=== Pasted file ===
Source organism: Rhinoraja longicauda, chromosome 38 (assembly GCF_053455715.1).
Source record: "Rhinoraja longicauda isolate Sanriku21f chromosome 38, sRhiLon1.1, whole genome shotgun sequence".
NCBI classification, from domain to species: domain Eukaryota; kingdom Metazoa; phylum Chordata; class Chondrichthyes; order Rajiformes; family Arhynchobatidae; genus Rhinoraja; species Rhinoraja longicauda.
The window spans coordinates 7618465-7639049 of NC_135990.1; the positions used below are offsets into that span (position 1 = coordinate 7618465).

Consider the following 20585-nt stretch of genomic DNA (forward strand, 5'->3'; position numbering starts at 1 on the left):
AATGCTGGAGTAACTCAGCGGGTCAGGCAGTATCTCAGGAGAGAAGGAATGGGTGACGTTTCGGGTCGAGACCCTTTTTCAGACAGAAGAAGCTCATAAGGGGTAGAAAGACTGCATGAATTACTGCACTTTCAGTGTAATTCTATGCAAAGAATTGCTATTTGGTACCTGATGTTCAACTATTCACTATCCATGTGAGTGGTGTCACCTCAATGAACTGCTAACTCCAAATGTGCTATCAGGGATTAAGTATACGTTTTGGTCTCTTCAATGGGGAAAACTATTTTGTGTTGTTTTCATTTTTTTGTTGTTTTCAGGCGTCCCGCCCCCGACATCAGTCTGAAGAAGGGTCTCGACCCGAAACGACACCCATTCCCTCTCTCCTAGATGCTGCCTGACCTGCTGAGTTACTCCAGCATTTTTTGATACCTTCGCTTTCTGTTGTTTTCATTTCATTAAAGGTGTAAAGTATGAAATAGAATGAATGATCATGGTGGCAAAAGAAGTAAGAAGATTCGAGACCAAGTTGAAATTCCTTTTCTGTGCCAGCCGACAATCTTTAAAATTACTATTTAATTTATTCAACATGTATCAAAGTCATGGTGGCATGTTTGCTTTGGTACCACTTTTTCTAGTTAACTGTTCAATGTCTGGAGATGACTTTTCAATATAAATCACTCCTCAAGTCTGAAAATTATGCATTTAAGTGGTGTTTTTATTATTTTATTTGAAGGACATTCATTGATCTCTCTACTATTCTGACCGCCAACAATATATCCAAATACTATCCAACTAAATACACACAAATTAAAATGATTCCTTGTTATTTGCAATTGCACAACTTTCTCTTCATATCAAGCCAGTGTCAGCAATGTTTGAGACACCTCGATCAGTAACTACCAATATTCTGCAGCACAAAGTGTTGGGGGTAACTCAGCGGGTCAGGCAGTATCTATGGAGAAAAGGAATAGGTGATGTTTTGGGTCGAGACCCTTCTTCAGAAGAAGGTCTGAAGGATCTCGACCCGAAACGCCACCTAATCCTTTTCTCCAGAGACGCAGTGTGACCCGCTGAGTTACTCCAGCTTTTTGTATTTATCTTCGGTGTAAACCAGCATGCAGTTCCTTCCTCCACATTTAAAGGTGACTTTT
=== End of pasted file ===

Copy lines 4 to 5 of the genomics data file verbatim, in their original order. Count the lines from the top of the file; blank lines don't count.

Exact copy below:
The window spans coordinates 7618465-7639049 of NC_135990.1; the positions used below are offsets into that span (position 1 = coordinate 7618465).

Consider the following 20585-nt stretch of genomic DNA (forward strand, 5'->3'; position numbering starts at 1 on the left):